Malcolm X photographed by Gordon Parks for
LIFE magazine promoting the Muhammad Speaks newspaper, 1962.
On the night of April 27, 1962, scores of policemen ransacked the Nation of Islam Mosque in Los Angeles and wounded seven unarmed Muslims, leaving Ronald Stokes dead and William Rogers who is seen in the wheelchair above paralyzed.
With the controversy over President Trump’s immigration ban, I’ve noticed that a lot of people are arguing over whether undocumented immigrants have constitutional rights. Tomi Lahren tweeted the other day that the “hard left” lives in “a lala land where illegals have constitutional rights.” Glenn Beck has gone a little bit more extreme, saying that undocumented immigrants “do not have legal rights.” And the same point is all over Twitter.
It sounds like it makes sense. Why would the Constitution protect people who aren’t even part of the country or respecting its laws? That’d be wacky, like trusting the people to govern themselves or guaranteeing the right to say whatever you want! The problem, as you probably guessed from the sarcasm, is that undocumented immigrants do have constitutional rights. Lots of them! And this isn’t a controversial opinion, or something “the hard left” invented recently. The Supreme Court of the United States has made this point over and over again in cases like Yick Wo v. Hopkins, Wong Wing v. U.S., Plyer v. Doe and most recently in Zadvydas v. Davis. In Wong Wing, Justice Field even wrote this in his decision:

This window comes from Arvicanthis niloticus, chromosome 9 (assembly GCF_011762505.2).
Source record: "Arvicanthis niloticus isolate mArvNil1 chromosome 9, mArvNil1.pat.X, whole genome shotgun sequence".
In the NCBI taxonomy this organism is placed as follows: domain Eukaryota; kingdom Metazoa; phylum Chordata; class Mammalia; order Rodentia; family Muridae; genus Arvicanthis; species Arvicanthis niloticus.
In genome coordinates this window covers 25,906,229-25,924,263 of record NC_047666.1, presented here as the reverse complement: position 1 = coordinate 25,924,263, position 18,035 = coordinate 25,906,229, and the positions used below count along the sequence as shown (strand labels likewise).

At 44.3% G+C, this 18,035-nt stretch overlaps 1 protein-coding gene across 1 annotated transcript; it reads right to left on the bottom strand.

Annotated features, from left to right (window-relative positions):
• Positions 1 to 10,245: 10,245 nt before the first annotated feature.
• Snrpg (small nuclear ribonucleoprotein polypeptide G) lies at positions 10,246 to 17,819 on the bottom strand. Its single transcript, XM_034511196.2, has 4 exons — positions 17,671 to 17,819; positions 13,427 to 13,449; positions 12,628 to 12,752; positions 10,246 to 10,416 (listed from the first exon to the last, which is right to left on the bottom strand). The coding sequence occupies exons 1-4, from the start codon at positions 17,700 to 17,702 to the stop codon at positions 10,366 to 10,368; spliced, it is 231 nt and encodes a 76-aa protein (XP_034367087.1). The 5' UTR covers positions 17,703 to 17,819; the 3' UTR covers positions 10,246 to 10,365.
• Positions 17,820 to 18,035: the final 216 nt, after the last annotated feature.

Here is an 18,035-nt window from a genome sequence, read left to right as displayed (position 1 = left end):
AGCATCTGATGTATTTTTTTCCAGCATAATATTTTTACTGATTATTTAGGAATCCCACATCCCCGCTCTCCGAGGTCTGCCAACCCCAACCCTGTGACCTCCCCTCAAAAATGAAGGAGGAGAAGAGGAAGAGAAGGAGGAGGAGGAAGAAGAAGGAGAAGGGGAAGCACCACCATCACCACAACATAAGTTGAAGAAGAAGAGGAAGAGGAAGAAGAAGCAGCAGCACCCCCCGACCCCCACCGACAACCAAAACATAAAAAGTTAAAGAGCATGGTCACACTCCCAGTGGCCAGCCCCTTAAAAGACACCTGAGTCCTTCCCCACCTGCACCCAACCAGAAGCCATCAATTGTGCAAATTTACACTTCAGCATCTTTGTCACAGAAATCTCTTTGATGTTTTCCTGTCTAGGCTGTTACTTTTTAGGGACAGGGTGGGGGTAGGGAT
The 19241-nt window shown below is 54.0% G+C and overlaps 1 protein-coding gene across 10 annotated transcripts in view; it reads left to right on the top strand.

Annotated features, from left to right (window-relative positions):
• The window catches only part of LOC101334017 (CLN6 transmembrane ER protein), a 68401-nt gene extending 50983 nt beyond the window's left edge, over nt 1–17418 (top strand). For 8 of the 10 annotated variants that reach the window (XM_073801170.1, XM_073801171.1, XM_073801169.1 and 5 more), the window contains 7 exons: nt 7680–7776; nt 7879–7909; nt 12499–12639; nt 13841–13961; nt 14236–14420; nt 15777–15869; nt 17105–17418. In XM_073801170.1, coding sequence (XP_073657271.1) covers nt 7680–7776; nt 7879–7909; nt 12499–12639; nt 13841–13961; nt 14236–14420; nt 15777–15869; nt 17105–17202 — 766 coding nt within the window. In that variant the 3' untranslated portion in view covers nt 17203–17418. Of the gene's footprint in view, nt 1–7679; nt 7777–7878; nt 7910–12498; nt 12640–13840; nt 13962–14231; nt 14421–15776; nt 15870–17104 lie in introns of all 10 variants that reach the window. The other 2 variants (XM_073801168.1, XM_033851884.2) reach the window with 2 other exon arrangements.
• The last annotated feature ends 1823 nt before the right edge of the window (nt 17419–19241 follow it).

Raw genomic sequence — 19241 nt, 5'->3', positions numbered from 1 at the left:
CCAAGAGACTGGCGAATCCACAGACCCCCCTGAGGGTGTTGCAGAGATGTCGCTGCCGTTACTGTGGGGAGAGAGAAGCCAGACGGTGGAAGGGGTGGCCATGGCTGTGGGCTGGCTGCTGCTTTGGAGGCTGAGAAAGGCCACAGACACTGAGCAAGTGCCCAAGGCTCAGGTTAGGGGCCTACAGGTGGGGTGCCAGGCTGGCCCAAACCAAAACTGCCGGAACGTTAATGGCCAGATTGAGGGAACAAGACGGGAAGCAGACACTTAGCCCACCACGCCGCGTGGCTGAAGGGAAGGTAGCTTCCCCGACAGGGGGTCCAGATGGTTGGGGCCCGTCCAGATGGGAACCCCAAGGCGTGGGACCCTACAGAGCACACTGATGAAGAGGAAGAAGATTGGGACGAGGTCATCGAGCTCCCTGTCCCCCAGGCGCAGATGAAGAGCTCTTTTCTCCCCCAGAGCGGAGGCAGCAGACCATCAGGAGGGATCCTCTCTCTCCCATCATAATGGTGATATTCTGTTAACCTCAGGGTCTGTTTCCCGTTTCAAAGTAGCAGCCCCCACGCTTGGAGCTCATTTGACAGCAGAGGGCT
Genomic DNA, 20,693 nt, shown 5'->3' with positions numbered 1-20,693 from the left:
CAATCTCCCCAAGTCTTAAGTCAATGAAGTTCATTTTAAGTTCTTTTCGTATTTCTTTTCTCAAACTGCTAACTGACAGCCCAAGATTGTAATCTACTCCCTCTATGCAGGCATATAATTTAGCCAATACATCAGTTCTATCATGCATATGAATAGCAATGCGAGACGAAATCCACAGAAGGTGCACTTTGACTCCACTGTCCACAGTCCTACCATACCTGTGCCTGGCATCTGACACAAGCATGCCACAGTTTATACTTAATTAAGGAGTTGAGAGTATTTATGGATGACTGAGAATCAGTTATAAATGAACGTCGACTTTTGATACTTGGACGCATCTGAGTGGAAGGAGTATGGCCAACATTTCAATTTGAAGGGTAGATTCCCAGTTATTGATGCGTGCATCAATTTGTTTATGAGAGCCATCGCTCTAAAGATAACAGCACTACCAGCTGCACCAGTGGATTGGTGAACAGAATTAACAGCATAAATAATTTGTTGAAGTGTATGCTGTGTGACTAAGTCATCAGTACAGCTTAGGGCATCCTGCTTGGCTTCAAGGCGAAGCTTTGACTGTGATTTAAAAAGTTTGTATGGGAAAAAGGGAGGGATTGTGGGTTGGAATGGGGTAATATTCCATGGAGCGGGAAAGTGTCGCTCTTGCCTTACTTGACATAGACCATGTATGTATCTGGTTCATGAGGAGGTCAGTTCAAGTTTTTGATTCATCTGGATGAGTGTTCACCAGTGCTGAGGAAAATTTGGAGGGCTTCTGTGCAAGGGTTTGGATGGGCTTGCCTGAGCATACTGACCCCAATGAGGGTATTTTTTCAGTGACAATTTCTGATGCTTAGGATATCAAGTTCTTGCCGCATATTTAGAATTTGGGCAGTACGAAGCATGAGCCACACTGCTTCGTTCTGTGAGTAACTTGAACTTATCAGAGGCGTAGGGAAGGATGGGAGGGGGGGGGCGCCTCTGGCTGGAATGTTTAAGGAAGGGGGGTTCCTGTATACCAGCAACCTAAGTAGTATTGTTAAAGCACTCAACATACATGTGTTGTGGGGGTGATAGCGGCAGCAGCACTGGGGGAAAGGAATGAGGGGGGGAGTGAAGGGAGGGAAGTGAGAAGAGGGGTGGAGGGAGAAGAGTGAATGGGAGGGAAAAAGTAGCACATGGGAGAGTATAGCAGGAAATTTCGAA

The term “person,” used in the Fifth Amendment, is broad enough to include any and every human being within the jurisdiction of the republic … This has been decided so often that the point does not require argument. [Emphasis mine]
That was in 1896. This argument was boring people 130 freaking years ago.
Emory Douglas joined the BPP in 1967 and served as Minister of Culture, designing artwork that became potent symbols of the movement. Douglas originally helped with the layout of the Black Panthers’ newspaper, and realised that art could enhance their campaigns and reach the masses.